The shared exercise of power exampled above all depend on fixed boundaries. To what extent can these examples provide a legal and theoretical framework for the exercise of sovereignty by a community over members of that community? What examples exist of such community sovereignty existing in contradiction of the apparently fixed territorial sovereignty of the Nation-State paradigm? These are the questions which this thesis will address.
Undertaking an analysis from an Indigenous perspective, this thesis will seek to explore these questions and discuss the concept of a community-based sovereignty rather than a territory-based sovereignty. Article 3 of the United Nations Declaration of the Rights of Indigenous Peoples provides that “Indigenous Peoples have the right to self-determination”. Article 4 provides that “Indigenous Peoples, in exercising their rights to self-determination, have the right to autonomy or self-government in matters relating to their internal and local affairs, as well as ways and means for financing their autonomous functions.” To uphold the ideal of the United Nations Declaration of the Rights of Indigenous Peoples requires a movement away from the idea of sovereignty as territory-based to sovereignty based on a community of interests.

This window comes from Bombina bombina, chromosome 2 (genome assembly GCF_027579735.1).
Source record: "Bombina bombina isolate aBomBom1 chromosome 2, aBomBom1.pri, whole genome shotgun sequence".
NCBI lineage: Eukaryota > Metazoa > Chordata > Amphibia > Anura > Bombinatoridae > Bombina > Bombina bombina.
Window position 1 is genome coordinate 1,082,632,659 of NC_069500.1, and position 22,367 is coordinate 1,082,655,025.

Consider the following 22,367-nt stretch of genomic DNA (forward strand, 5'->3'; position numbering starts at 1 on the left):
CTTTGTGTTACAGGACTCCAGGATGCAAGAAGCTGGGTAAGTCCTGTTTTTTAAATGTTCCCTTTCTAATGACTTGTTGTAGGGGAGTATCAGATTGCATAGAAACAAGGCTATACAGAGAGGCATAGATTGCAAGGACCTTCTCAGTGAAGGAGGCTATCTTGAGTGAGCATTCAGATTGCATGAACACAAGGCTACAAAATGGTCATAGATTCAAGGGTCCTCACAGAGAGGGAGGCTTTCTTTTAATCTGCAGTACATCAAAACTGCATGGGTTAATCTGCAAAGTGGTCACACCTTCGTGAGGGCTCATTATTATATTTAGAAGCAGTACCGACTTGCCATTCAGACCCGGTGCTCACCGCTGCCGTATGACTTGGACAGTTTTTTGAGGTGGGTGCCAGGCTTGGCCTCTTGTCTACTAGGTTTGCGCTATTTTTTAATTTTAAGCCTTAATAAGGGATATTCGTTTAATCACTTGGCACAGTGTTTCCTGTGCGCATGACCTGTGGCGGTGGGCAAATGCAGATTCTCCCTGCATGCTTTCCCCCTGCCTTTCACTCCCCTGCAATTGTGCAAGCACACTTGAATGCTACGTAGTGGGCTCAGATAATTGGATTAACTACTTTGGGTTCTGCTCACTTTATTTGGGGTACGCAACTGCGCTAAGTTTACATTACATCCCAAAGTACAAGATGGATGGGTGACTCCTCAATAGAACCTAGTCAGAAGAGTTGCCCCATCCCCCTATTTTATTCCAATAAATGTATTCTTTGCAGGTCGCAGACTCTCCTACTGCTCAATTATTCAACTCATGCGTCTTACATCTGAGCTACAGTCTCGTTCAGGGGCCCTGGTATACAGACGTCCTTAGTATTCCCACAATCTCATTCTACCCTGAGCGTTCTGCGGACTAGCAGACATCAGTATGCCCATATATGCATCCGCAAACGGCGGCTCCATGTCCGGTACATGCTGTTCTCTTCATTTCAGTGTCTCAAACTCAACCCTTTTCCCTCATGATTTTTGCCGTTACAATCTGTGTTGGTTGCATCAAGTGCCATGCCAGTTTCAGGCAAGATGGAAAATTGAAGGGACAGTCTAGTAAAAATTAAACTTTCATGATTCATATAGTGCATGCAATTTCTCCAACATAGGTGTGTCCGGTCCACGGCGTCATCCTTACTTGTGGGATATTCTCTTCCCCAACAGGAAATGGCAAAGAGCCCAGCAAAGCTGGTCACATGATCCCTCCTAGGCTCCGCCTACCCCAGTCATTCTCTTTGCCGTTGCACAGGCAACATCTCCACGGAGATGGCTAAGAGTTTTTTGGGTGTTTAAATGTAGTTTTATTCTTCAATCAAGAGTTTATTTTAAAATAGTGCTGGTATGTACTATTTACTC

Every thesis should be seen in the context in which they are written, and this is no different. I am a descendant of Te Ātiawa and the discussion of a community-based sovereignty is therefore not being undertaken in the abstract. A community sovereignty model is of great practical importance to indigenous peoples, to Māori, and to my own Iwi of Te Ātiawa.